• [0086]
    Next, an imaging lens device according to a second embodiment of the present invention will be described. FIG. 5 shows an imaging lens device according to a second embodiment of the present invention in sectional view.
  • [0087]
    As shown in FIG. 5, the imaging lens device 11 comprises a lens system 12 consisting of a liquid crystal lens 13 and a plurality of optical lenses, an Ir filter 14 and an imaging element 15. The luminous flux emitted from an objectis transmitted through the lens system 12, and the Ir filter 14, and forms an image on the image surface 16 of the imaging device 15. The difference between the first embodiment and the second embodiment lies in the scheme of setting the useful range of the lens power of the liquid crystal lens 13, the construction of the lens system 12, and positional relationship between the lens system 12 and the liquid crystal lens 13. First, the scheme of setting the useful range of the lens power of the liquid crystal lens 13 will be described in detail below. The structure of the liquid crystal lens 13 is same as the structure of the liquid crystal lens 3, except for the shape of the Fresnel lens surface (width of zones, curved shape of zones, step difference). Therefore, the structure of the liquid crystal lens 13 will be described with reference to FIG. 2. The lens system 2 and the shape of Fresnel lens surface of the liquid crystal lens 13 will be described later. As in the first embodiment, the liquid crystal lens 13 is connected to a controller 17. The controller 17 drives the liquid crystal lens 13 by controlling the electric voltage applied to the liquid crystal lens 13 based on the auto-focus signal obtained from an image formed by the imaging element 15 or the like, and thereby changes the lens power of the liquid crystal lens 13. Like the controller 8 in the previous embodiment, the controller 17 also has a central processing unit (CPU), memory such as RAM, ROM, and associated electronic circuits, and software run on a CPU. The controller 17 may be incorporated in the imaging lens device 11, or it may be composed of a microprocessor or the like provided independently from the imaging lens device.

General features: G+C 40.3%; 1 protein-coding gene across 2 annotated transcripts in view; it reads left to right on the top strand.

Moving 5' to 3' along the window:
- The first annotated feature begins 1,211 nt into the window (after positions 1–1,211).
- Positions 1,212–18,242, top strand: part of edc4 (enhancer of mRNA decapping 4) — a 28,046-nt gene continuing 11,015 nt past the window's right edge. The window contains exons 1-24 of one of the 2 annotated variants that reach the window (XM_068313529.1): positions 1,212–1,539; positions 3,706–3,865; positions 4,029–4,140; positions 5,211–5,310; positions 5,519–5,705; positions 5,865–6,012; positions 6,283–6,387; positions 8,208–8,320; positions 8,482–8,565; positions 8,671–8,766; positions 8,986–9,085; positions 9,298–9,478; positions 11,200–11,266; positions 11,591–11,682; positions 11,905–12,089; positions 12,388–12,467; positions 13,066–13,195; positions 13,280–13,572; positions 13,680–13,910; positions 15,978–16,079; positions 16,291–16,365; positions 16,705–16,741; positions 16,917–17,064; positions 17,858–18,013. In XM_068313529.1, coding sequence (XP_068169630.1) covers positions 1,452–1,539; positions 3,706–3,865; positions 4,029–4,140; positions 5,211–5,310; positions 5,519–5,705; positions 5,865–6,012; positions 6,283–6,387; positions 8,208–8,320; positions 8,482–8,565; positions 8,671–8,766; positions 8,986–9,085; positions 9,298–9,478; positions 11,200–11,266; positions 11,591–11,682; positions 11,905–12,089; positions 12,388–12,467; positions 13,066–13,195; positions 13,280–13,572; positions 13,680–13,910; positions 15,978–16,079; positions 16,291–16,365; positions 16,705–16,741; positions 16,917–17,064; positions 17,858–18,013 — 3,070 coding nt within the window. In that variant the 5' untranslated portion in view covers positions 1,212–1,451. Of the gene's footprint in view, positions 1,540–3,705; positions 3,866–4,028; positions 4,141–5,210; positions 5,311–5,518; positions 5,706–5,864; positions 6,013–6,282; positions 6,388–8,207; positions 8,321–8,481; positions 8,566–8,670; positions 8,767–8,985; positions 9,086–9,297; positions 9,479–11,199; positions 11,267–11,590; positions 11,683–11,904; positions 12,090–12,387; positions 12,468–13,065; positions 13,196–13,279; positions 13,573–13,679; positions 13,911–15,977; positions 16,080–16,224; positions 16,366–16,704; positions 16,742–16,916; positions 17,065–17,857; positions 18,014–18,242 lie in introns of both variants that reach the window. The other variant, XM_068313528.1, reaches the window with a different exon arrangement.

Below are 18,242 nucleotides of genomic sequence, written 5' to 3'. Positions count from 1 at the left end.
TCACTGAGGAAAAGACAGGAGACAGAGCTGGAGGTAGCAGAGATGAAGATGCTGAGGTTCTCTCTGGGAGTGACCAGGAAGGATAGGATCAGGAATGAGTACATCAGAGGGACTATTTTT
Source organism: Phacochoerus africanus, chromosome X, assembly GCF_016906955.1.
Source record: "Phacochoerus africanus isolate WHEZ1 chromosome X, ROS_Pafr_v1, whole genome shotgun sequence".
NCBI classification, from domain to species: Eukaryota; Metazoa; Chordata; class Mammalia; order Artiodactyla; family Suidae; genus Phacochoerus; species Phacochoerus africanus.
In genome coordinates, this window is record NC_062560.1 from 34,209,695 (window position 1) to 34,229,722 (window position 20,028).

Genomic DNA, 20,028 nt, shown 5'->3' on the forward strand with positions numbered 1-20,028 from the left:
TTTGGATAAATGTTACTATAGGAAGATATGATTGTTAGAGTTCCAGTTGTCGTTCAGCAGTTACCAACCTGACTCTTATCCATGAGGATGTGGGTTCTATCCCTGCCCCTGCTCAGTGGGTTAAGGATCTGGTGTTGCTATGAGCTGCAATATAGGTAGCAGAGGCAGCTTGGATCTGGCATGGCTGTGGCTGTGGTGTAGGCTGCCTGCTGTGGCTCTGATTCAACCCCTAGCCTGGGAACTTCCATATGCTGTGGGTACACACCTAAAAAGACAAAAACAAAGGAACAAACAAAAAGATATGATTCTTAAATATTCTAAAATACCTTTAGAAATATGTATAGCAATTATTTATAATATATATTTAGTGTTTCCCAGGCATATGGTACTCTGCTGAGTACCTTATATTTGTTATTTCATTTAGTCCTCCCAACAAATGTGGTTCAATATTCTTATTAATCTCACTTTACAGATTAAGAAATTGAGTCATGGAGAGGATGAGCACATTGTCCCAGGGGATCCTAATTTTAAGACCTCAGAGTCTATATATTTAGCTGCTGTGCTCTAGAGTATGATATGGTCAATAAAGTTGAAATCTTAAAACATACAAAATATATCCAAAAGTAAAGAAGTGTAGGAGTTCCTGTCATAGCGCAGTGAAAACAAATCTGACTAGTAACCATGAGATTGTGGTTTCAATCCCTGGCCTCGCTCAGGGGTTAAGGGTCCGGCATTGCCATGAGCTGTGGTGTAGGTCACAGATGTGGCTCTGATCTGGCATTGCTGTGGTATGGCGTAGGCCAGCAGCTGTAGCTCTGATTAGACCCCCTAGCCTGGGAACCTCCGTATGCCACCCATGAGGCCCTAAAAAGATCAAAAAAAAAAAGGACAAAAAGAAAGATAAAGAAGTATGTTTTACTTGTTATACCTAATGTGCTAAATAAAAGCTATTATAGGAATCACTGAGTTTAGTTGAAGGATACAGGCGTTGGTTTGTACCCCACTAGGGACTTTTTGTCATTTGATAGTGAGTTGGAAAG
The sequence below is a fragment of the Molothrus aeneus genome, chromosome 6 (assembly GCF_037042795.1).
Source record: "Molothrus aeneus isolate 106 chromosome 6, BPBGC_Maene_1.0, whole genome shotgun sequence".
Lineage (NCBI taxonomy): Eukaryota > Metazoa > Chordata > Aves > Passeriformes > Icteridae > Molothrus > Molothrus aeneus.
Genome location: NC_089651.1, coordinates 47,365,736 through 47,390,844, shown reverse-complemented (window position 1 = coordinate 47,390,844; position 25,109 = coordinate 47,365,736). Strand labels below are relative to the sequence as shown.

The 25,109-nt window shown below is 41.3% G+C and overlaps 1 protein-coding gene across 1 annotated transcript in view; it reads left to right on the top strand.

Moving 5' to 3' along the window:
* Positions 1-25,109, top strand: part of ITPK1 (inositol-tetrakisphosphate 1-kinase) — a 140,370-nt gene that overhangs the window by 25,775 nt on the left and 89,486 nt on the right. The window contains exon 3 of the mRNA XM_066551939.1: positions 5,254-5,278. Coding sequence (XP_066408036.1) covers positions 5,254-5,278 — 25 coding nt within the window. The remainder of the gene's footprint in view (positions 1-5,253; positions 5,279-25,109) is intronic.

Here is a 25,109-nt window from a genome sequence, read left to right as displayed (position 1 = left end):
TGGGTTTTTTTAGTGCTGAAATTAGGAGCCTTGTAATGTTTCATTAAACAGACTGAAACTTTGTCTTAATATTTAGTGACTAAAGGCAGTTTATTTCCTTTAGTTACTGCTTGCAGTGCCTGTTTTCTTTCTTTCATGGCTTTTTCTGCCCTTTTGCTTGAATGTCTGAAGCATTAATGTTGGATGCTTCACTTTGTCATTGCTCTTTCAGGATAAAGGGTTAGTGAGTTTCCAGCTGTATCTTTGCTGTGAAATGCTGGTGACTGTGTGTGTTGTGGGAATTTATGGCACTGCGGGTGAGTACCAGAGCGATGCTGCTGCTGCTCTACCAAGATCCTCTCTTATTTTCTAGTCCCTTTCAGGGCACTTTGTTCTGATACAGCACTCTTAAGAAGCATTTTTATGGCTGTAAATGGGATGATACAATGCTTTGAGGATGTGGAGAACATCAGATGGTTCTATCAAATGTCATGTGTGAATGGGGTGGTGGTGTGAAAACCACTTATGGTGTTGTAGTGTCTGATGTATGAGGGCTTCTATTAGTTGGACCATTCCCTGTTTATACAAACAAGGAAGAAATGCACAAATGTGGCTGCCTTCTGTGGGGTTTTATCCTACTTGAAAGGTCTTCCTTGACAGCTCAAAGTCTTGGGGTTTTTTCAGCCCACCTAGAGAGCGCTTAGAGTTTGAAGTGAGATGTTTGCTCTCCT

• [0088]
    As described above, it is possible to impart the function as a diffractive optical element to the Fresnel lens surface by setting the step difference such that the optical path difference (actual step difference x difference of refractive index between the two media having the lens surface as the boundary) is an integer multiple of the wavelength of the incident light. Since a diffractive optical element has negative dispersion characteristics that is inverse to a refractive lens, color aberration can be corrected efficiently by combining two kinds of lenses, that is, a diffractive lens and a refractive lens.
  • [0089]
    However, since the refractive index of the liquid crystal layer 24 a or 24 b of the liquid crystal lens 13 for extraordinary ray changes, the phase matching condition at the step of the Fresnel lens surface 26 is satisfied only when the lens power of the liquid crystal lens 13 takes a specific value. If the lens power of the liquid crystal lens 13 has a value other than the specific value, the liquid crystal lens 13 cannot function as a diffractive optical element, and functions only as a Fresnel lens. Therefore, by changing the electric voltage applied to the liquid crystal lens 13, the imaging lens device 11 can adjust the focal position. However, when the phase matching condition is not satisfied, the liquid crystal lens 13 does not function as a diffractive optical element, and as a result, the liquid crystal lens 13 does not exhibit an aberration correction effect over entire focusing range. Especially, an adverse effect of phase mismatch is the highest when the wave fronts from various zones are completely out-of-phase, and may deteriorate the resolution of the lens.
  • [0090]